Even the best struggle with doubt
May 10, 2017
By Ben Everill, PGATOUR.COM
- Jason Day is winless since his victory at last year's THE PLAYERS. (Getty Images/Warren Little)
PONTE VEDRA BEACH, Fla. – Even the best can doubt themselves.
Often, we see our golf heroes as herculean. We see them strut down the fairways with bravado, smash the ball so hard you feel the cover will come off, and make putts from everywhere.
They have enviable bank balances and fly on private planes. Everything seems to be good and rosy.
But at the end of the day, just like you and me, they’re human. Golf is a great equalizer when it comes to the mental battles. We’ve seen many a rollercoaster career. And even the most confident humans can lack self-belief at times.
Rory McIlroy, Jordan Spieth, Jason Day and Adam Scott have all been the best in the world – but it doesn’t absolve them of self-doubt.
“I face self-doubt on a daily basis in tournament rounds,” Spieth admits.
“I feel the longer I've played, the more my self-belief's sort of wavered a little bit,” McIlroy adds.
“When you lose it you have to dig deep and start asking yourself some pretty blunt questions and give yourself some honest answers,” Scott says.
McIlroy, the reigning FedExCup champion, began believing he was the best when he was just 10, but now he speaks of how the depth of competition increases the difficulty of maintaining a dominant mindset.I feel the longer I've played, the more my self-belief has wavered a little bit.
“I think you would be somewhat of a machine if you said every week that I'm the best and I believe in myself 100 percent,” McIlroy says.
According to Day, the defending champion at THE PLAYERS, self-belief is the biggest plague on his game right now.
That’s right. The same man who dominated THE PLAYERS Stadium Course a year ago to win by four shots in wire-to-wire fashion. The one who won seven times in 17 starts. That guy struggles to believe in himself.
“That's one thing that I probably struggle with the most out of my whole game is the actual self-belief,” Day confirms.
“When it's there, I usually play some very, very good golf. I, like everyone else, will kind of struggle with certain things out here, but that's one thing that I've always constantly been trying to get better at each and every year.”
Day’s current struggles center around not having a specific goal to strive hard toward. He spent his early career chasing the dream of being world No. 1 and winning a major championship.
He’s done both. And he has admitted his 51 weeks at the top added stress to his existence, so now he must find the motivation to put in the extra work to get back there.
“When I think about Tiger Woods and how he dominated for over 13 years at No. 1, I always think, why was he so motivated?” Day recently told PGATOUR.COM. “He was literally trying to break Jack's major record. He wanted to be the best ever, hands down, without a question, the best.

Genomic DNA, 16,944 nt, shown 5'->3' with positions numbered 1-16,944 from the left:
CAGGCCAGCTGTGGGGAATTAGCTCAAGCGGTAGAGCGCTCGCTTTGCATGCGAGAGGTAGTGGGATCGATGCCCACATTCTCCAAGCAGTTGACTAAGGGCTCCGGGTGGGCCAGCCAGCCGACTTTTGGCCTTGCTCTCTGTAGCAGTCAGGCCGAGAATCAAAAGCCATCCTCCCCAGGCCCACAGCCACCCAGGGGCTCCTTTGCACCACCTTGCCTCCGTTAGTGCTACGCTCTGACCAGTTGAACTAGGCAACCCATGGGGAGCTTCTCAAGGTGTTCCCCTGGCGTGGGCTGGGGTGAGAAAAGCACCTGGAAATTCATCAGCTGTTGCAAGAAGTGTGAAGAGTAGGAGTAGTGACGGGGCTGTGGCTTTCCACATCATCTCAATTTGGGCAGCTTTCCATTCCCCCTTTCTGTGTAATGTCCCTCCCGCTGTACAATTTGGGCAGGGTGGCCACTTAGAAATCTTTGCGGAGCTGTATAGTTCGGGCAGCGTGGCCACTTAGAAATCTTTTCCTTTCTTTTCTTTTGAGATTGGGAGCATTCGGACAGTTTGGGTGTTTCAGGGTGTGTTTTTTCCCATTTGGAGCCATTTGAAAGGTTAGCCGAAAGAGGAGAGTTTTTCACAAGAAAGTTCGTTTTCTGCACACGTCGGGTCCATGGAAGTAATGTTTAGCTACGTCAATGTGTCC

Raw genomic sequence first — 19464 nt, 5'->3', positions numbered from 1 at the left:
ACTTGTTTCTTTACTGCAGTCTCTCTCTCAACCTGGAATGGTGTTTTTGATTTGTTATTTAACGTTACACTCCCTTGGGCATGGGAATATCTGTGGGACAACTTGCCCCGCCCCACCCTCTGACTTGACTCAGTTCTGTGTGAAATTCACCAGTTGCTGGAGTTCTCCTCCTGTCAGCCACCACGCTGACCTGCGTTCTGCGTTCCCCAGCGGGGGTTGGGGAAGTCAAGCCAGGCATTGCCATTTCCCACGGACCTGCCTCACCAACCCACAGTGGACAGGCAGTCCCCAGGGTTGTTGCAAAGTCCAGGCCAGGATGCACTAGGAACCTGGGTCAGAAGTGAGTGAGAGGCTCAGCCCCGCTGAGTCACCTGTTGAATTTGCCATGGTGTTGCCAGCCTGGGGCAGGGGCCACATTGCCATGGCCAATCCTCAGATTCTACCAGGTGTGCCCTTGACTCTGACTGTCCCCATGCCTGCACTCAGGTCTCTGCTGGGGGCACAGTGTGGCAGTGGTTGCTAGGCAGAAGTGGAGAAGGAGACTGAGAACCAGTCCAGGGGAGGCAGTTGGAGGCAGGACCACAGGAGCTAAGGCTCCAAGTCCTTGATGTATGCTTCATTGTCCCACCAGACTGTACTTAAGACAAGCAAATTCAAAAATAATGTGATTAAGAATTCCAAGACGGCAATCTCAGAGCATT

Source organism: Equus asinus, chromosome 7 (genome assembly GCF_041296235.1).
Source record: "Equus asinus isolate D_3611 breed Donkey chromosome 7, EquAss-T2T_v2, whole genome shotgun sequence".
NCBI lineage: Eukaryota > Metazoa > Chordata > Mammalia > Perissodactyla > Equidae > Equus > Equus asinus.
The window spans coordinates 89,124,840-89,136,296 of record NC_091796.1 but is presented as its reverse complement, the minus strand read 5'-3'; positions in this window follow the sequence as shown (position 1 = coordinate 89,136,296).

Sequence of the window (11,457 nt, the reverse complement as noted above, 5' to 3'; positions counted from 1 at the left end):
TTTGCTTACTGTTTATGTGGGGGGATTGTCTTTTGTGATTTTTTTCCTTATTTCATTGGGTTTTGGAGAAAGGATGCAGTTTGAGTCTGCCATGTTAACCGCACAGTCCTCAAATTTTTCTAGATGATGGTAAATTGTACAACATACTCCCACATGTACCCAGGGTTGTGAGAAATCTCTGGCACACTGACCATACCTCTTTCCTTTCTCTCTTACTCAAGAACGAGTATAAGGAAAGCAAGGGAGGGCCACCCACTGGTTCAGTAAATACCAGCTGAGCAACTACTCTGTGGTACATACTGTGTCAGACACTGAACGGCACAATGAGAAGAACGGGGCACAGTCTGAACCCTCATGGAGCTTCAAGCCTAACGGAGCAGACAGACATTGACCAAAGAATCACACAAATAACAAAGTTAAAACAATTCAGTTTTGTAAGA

“I've wanted to become No. 1 in the world and I've wanted to win major championships, but I've never wanted to break Jack's record. I've never wanted to be better than Tiger Woods. I never wanted to chase anyone.”
So now Day is trying to find the new target in his heart. He is trying to find the belief that he does belong at the top. That he can strive to the same levels reached by the greats before him.
“I haven't determined that benchmark yet. I need to find that motivating factor that will push me to work harder than anyone in the world,” he says.
Neale Smith, a former TOUR pro who is now a sports psychologist for a handful of players, says the key is to return to what has worked in the past.
“Golf is designed to get you negative and tournament golf is another layer of that. No one hits it perfect or is good every day,” Smith says. “In a perfect world, you’d want high belief on every shot, but we know that’s not going to happen. So, it is doing the best you can.
“Everyone goes through cycles and with the right awareness every player has a recipe for how they’ve played well. Unless the context in their lives has changed a lot, it’s about respecting what helps them play well and part of the journey of tournament golf is learning your own recipe for success.
“When you’re struggling, often what happens is a lot of searching outside that recipe, which generally, is not that helpful. If you can search within what you’ve done well at in the past you are likely to play well again.”
And so the mental battle continues. McIlroy says Woods and Nicklaus might be the only guys in history who may have mastered it for long periods.
Spieth’s methods of finding his happy place are to simply say, “Who cares?”
In the grand scheme of things, it is just golf. It is not life and death.
“So what if I hit it in the water on this shot. I make a bogey; is that going to change my life? No. If I think about it that way, I'm more freed up,” the Texan says.
“And then if it goes in the water, I need to stick with that. That's the toughest thing for me is being carefree and then not reacting if something doesn't go well. I'm working on it and your mental game is something that we should be working on as much as we work on the physical components of our game.
“It's always a work in progress, and the bigger the tournament, the more work that's required.”
And it doesn’t get much bigger than THE PLAYERS Championship. Where TPC Sawgrass can throw multiple situations at you to doubt yourself.
May the most confident man win.